Moosehorn (Baring Unit) Wilderness

Migratory birds, wooded lakes and rolling hills

Bearce Lake in Moosehorn Wilderness, Maine Courtesy of Wilderness Institute
In the Edmunds division of Moosehorn Wilderness, near North Trail Courtesy of Wilderness Institute
A murky swamp in Moosehorn Wilderness Courtesy of Wilderness Institute
A bald eagle, one of the many birds that migrates to Maine, surveying its surroundings Courtesy of Dana Moos via Flickr
South Trail in Edmunds division, Moosehorn Wilderness Courtesy of Wilderness Institute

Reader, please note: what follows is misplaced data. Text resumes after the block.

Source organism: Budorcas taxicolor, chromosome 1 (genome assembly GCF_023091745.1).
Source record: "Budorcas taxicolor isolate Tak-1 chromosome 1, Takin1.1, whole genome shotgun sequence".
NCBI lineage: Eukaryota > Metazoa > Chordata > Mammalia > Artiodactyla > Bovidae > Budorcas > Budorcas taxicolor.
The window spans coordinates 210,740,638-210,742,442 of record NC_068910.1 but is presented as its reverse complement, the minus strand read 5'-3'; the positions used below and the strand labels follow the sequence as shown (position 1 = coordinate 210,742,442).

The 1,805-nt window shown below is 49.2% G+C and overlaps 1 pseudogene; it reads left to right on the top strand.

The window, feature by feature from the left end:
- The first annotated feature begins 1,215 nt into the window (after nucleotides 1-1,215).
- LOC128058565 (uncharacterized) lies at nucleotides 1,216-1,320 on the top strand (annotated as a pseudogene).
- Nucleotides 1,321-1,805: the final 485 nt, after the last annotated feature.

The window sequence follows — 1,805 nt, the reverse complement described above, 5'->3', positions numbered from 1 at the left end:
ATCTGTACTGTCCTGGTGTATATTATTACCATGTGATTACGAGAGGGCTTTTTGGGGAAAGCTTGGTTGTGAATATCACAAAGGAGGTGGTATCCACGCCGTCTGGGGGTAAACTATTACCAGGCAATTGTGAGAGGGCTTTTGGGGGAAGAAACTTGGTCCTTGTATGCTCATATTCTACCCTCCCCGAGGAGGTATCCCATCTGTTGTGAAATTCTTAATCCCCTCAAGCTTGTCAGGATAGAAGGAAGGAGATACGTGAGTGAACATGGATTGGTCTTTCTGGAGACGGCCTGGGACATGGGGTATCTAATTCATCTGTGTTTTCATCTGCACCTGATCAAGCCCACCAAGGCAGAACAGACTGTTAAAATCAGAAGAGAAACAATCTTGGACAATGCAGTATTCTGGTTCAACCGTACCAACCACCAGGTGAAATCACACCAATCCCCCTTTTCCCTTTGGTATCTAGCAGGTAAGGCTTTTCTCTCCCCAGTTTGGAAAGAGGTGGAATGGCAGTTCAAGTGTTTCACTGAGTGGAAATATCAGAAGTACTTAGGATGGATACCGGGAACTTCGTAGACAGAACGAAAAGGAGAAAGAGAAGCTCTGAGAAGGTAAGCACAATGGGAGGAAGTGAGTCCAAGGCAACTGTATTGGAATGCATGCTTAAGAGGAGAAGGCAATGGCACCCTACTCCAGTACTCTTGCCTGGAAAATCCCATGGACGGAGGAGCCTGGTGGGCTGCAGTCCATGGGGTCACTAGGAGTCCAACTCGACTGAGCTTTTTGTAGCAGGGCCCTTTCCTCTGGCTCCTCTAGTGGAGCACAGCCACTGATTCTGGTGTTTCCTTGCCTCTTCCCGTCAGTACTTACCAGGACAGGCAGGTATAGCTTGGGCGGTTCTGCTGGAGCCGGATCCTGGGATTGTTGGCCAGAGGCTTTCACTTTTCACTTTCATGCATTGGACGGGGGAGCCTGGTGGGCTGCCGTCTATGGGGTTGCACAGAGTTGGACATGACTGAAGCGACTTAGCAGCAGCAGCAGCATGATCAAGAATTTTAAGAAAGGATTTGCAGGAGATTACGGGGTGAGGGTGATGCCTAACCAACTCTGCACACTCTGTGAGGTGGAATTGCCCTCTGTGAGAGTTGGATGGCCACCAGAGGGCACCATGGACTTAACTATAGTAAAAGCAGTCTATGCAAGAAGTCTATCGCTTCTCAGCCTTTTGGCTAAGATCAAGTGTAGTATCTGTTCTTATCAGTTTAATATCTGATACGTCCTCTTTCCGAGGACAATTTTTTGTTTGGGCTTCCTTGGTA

Location: Maine
Size: 4,680 acres
Year Designated: 1975
Fast Fact: The northernmost point for many migratory birds.

Millions of birds use the Atlantic Flyway each year, a migratory route that stretches from the northern Atlantic Coast to South America; for many birds on the flyway, their journey ends at the Moosehorn (Baring Unit) Wilderness, one of the northernmost points on the route. In the past, trees in the wilderness area’s forest were used for logging, but today, a vibrant secondary forest thrives. The area’s glacial past has carved low, rolling hills punctuated with lakes and bogs.